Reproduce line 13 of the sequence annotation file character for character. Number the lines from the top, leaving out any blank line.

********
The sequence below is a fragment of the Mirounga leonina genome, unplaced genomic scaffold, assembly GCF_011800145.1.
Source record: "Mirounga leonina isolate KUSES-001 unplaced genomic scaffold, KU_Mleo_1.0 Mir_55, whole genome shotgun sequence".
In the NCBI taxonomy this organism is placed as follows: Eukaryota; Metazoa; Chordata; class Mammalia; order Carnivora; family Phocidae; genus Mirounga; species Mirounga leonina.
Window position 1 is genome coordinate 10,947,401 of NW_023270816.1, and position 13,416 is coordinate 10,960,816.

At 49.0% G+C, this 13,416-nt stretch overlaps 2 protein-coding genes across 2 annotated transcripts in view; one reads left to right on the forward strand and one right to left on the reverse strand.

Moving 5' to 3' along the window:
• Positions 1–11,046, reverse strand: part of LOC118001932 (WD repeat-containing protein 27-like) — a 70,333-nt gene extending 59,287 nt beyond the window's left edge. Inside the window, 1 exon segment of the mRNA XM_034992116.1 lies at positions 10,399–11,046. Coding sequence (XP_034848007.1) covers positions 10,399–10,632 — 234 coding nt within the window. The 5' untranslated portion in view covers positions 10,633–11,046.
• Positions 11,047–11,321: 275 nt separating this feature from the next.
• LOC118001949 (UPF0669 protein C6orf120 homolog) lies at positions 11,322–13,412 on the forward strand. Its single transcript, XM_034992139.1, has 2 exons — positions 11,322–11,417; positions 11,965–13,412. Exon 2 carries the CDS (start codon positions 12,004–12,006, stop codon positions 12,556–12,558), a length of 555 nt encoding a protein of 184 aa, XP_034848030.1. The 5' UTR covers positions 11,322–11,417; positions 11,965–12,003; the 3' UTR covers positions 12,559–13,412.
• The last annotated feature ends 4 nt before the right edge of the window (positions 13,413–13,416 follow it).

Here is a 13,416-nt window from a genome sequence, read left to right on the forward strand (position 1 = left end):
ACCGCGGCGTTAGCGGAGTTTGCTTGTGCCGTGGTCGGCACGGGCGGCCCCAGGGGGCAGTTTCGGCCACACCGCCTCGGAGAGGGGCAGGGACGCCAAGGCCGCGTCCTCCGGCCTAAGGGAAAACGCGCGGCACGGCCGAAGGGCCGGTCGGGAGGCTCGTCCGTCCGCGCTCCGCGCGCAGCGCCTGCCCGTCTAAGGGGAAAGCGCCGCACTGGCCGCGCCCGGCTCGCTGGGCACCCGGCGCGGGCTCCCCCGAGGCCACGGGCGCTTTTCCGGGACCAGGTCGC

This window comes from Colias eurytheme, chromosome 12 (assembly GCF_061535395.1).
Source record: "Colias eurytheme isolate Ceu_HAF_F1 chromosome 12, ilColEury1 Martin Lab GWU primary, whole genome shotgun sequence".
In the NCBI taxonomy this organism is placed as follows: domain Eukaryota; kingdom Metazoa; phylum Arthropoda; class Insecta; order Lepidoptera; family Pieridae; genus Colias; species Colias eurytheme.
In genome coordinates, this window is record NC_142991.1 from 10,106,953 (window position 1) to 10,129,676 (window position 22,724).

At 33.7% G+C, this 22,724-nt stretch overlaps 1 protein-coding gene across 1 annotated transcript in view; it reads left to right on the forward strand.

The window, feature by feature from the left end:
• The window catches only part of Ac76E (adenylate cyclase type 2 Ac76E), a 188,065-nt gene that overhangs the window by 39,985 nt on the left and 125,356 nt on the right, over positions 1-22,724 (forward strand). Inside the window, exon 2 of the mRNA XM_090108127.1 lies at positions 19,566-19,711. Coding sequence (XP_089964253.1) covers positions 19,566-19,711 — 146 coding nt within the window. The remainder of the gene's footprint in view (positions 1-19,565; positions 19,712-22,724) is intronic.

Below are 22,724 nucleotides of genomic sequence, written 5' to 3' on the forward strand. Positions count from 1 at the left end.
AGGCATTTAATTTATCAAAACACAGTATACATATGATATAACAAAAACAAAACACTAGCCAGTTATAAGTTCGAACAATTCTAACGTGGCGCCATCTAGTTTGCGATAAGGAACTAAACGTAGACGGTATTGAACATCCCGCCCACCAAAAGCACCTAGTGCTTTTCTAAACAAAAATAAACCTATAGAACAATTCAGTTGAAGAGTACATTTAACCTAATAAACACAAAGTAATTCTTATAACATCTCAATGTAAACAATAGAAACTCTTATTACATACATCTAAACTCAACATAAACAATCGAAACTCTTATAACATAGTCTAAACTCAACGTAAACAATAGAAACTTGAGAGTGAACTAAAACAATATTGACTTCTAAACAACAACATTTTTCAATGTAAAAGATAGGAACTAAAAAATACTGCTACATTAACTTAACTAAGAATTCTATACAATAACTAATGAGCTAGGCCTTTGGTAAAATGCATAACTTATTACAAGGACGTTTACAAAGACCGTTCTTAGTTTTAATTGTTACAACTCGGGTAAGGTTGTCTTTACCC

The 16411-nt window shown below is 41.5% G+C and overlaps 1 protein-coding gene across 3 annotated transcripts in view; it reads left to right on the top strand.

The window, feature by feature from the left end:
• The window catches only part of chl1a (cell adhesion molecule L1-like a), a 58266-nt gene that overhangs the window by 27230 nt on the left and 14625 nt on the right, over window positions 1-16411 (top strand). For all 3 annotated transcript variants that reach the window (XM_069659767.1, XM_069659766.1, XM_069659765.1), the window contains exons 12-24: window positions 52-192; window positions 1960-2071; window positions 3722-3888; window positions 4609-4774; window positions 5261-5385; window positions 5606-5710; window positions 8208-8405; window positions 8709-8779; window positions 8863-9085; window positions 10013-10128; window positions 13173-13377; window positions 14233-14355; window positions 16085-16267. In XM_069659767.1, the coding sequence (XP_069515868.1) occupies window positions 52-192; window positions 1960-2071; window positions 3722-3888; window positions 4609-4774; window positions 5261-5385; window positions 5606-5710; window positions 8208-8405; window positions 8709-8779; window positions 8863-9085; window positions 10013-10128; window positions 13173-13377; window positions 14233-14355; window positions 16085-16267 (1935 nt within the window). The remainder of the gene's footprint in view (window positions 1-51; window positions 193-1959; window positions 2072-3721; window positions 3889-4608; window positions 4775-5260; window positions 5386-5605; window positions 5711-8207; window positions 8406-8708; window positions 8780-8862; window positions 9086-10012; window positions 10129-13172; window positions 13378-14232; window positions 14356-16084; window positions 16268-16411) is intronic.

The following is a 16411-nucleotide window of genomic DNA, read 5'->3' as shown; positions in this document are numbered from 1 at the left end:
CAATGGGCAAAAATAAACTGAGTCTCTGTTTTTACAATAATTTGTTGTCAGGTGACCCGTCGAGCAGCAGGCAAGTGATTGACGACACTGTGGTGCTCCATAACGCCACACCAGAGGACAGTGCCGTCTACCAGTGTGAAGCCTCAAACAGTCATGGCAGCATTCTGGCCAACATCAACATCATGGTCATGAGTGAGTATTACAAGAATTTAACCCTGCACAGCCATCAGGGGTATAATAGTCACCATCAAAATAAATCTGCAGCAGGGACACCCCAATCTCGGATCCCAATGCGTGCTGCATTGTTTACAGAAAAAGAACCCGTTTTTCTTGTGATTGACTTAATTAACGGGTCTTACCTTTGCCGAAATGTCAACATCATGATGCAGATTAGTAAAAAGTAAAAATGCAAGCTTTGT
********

This window comes from Colias eurytheme, chromosome 12 (assembly GCF_061535395.1).